Weapon progression is tricky. On one hand, developers want to keep the player interested by creating a series of cool guns and abilities to gain throughout the game. On the other, we’re smart enough to realize they’ve hidden a badass doomsday weapon somewhere in there and we want it right now.
While most games take this approach, some shouted "screw it!" and shoved the best weapon into your hand right at the start. Then told you to kill everything in sight. This is our tribute to seven of those glorious games and their excessively effective implements of death.
It takes some balls to give the players the best weapon right at the start when the whole point of the game is making weapons, but Chuck Greene has more balls than the Dallas Cowboys and more weapons than all their fans put together. While mortal men are rendered weak by extended exposure to shopping malls, he uses them to increase his manliness: he's like a Katamari of Testosterone picking up everything he touches and using it to kill things.
Naturally, some of these weapon combinations are insanely lethal; the Tesla Ball makes Cole McGrath look like a pussy, and the Blitzkrieg is the most genius combination of parts since the original Stephen Hawking. But when you absolutely need to kill everything in the room? Accept no AKs. Or other guns, because they all suck.
Above: He'd do more damage by holding the bullets and punching them in
The Spiked Bat turns Chuck into an anti-MacGuyver, solving problems with violence by building the same thing over and over. The Spiked Bat is the best weapon for every fight except the last two, and only because they have specifically crappy gimmicks to prevent it.
Blue Castle gave us the Spiked Bat right away because the game was more genuinely entertaining than your first Christmas, containing more fun items than every other Christmas, so they didn't have to carefully ration new experiences every twenty minutes. This is a game where you can wield more chainsaws than Ashley J Williams on a lumberjacking trip, and knows you'll still hit at least one zombie with a handbag because it's fun.
At the very start of Doom II you turn around and run away from the hordes of unholy death, and for the exact opposite of the reason sane people would do that: because you're going to kill them even harder. Behind your starting point you find a replacement for the wimpy spiked brass knuckles – a friggin’ chainsaw that chews up bad guys in seconds. To this day, there has never been a game that sentence wouldn't improve.
It was another example of developer confidence; id knew its game rocked, and if you missed out on the best weapon hidden right at the start, then that was your own hard luck - punch your way through the rest of Hell and learn to pick up petrol-powered evisceration engines next time, asshole.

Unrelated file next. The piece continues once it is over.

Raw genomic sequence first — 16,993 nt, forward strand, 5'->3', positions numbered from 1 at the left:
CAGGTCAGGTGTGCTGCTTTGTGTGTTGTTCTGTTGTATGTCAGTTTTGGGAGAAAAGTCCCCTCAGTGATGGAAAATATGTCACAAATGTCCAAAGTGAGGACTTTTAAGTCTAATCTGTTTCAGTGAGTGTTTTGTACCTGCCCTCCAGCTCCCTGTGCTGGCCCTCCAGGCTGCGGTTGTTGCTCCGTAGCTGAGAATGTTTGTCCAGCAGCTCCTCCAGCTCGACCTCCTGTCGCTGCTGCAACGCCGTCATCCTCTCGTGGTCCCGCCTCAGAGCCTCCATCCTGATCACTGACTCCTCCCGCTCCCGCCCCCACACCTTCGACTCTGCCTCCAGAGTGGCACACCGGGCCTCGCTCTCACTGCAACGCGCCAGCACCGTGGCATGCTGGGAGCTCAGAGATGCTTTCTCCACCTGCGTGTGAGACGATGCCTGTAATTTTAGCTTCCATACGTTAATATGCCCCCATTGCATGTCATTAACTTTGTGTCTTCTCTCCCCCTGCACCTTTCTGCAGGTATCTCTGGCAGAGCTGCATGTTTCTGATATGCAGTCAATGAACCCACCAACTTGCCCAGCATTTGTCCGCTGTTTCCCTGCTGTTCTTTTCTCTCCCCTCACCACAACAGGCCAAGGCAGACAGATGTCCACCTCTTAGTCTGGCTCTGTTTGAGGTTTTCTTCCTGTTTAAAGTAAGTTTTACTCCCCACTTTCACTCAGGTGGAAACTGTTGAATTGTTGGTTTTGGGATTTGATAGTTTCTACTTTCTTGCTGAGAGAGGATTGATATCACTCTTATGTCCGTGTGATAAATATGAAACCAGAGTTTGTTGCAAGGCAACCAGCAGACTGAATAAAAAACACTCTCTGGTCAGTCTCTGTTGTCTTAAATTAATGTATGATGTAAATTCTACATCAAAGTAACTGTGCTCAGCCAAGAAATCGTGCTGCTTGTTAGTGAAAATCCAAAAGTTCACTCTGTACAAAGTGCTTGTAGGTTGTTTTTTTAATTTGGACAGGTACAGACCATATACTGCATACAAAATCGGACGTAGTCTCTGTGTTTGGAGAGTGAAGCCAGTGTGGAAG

Anyone who doesn't think the grappling hook is a weapon hasn't used it to dangle a security guard from a jet fighter and play conkers with a cliff, which is to say, hasn't really used it at all. Employing the grappling hook to merely move Rico from place to place is like employing James Bond to actually do something in secret without anybody watching.
The grappling hook reveals more evil in the human soul than The Shining. If humanity produced a drug that made you beat random strangers like they were full of candy, it’d be a terrifying, outlawed substance in seconds. But give players a grappling hook and suddenly security guards turn into squishy pinatas.
The Lancer is and will remain the manliest weapon in existence until some invents a monster truck launcher, and then invents monster trucks built out of steak and hand-grenades. It's the only thing in the universe that makes charging at a giant alien with a regular bayonet look wimpy. It’s what happens when developers realize practicality has as much place in videogames as it does in lightsaber design, and then remember someone else owns that copyright so they’d better invent their own iconic weapon.
Above: They succeeded
It's not an assault rifle with a chainsaw - it's a chainsaw that can also hurt things too scared to come closer. The first time you stomp up to a Locust and pull both bumpers: the sheer release of joy, the yelling, the noise and clenching muscles and the endorphin release - losing your Lancer virginity is as intense as losing the other, arguably more important kind.
It's such an effective weapon even the Locust use it, dropping the Hammerburst like the ridiculous non-chainsaw-inclusive piece of garbage it is. Gears of War 3 introduces the Retro Lancer, possibly to teach gamers that retro often means "worse." This waste of predecessor will have a bayonet instead of the chainsaw; never before has something had so prominent a point while utterly missing it.
Also: no, the Hammer of Dawn isn't the best weapon. It's a cutscene you have to trigger manually.
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